Wednesday, March 2, 2016

More Coyote Sightings And Also Raccoons Recently

Recently, the Laurelhurst Blog posted about coyote sightings, especially near the Center for Urban Horticulture (3501 NE 41st Street).

Readers sent in emails with additional sightings:
I have seen a pack of 4 adults in that area late at night and early in the morning. They are good-sized animals. I also stopped cutting through the Center for Urban Horticulture when its dark.
1/31: Our son saw a coyote running south near 47th Avenue NE and NE 38th Street, last night at 9:30 PM
One ran down our street, East Laurelhurst Drive, a couple of years ago, with a crow in its mouth. If I hadn't been walking 2 golden retrievers, and just trying to keep them from going after it, I'd have taken one myself. That was the same year a deer was on our street, trying to figure out how to get down to the lake....did it, by the way. We have also seen an uptick in the raccoon population on our block, our son is on NE 43rd Street near 50th Avenue NE, and found two raccoons in his backyard the other night. Those he does photos of. 
2/3: Tonight at 10:15pm, I saw a coyote going south on 46th Avenue NE, near NE 50th Street, towards Laurelhurst park.  Sounds similar to the sighting on your blog from a week ago.2/12  
2/12: 8:40pm 2 coyotes seen    
We were walking around the point at the Union Bay Natural Area and 2 coyotes went running through the center area off trail. Many were walking with small dogs and warned them. Some dogs off leash. Two weeks ago one of the coyotes came up to my friend walking her Husky and was not afraid despite yelling at it. They are not afraid. I notified a person at the Horticulture Center who was going to contact UW officials and they are going to post warning signs reminding people to be alert, especially with small dogs.  
The coyotes are great at taking care of the nutria population there, an invasive species. Unfortunately, cats have also been found. It is not an off leash area, so no dogs should be off leash at UBNA.

Here is information the Laurelhurst Community Club  sent out about living with coyotes in May 2006::

Once again, coyotes have been sited in the neighborhood.  Coyotes are generally very shy.  They most often eat mice, rats, squirrels, rabbits, road kill, fruit and insects.   
Relocation is no longer allowed, although animal control officials may pursue rabid or dangerous animals.  There are really only two alternatives.  Pay someone to trap and kill the coyote who is probably feeding young or learn to coexist in our urban environment.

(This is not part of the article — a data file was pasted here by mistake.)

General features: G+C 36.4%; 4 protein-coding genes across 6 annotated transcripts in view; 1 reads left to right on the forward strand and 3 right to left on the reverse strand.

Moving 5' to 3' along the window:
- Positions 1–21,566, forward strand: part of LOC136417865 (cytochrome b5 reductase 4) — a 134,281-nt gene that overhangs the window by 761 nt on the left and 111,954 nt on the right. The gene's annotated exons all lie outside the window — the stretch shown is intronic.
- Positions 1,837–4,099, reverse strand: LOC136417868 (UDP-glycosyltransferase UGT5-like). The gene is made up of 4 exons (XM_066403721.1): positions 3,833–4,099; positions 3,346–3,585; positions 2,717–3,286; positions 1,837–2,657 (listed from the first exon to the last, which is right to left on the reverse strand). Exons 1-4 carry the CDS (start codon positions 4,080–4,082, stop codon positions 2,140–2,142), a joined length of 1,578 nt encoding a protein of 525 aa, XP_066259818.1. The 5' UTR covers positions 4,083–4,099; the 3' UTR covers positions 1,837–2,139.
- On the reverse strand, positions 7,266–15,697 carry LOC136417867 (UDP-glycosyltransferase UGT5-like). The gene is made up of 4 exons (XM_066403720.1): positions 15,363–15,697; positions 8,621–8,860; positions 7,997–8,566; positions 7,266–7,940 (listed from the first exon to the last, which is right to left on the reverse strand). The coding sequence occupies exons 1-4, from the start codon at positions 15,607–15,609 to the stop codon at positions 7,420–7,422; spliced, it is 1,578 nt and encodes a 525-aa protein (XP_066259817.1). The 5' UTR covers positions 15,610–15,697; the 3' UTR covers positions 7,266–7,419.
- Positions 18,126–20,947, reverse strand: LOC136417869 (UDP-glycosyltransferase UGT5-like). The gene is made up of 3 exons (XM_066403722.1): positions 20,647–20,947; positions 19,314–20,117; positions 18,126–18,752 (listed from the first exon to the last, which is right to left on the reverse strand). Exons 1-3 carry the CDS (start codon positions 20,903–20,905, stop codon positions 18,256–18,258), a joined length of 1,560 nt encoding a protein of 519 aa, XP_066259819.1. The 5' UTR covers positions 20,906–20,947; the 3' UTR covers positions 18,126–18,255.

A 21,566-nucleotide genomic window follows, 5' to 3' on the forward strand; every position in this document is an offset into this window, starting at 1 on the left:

As one neighbor has stated, “It’s sad that this “song dog” to the American Indians, a shy, smart, adaptable animal is so feared.”
The following information has been provided by the Humane Society:
“Fortunately, living with coyotes is not difficult.  It all boils down to a
number of relatively simple tasks: not giving coyotes an easy meal by leaving out pet food, unprotected garbage, or small animals (such as cats or dogs under 50 lbs.); and punishing them by shouting at or spraying water near them whenever they approach human property.  Fruit that falls off trees should also be immediately picked up, since coyotes are omnivorous.
The more free meals they find and the more non-threatening people they encounter, the more coyotes will lose their fear of humans.  If we refrain from feeding birds in areas where coyotes have been spotted, keep trash well-contained, put small dogs on leashes or behind coyote-proof fences, confine cats safely indoors, and make sure small children are always accompanied by adults in woodland areas, conflicts between our species can be minimized or eliminated. 
Coyotes who adapt to human settlements become bolder, appearing often in daylight and sometimes standing their ground when threatened.  Some media outlets have reported coyotes roaming onto front porches or backyards.  Under these circumstances, animal control officers should be called in to take charge of the problem.  Remember never to run from a coyote if you are confronted with one.  Instead, make yourself look big, and shout.  And always remember that coyotes are wild animals and should remain that way.  Never try to feed them or pet them.”
Additional information about coyotes can be found here.

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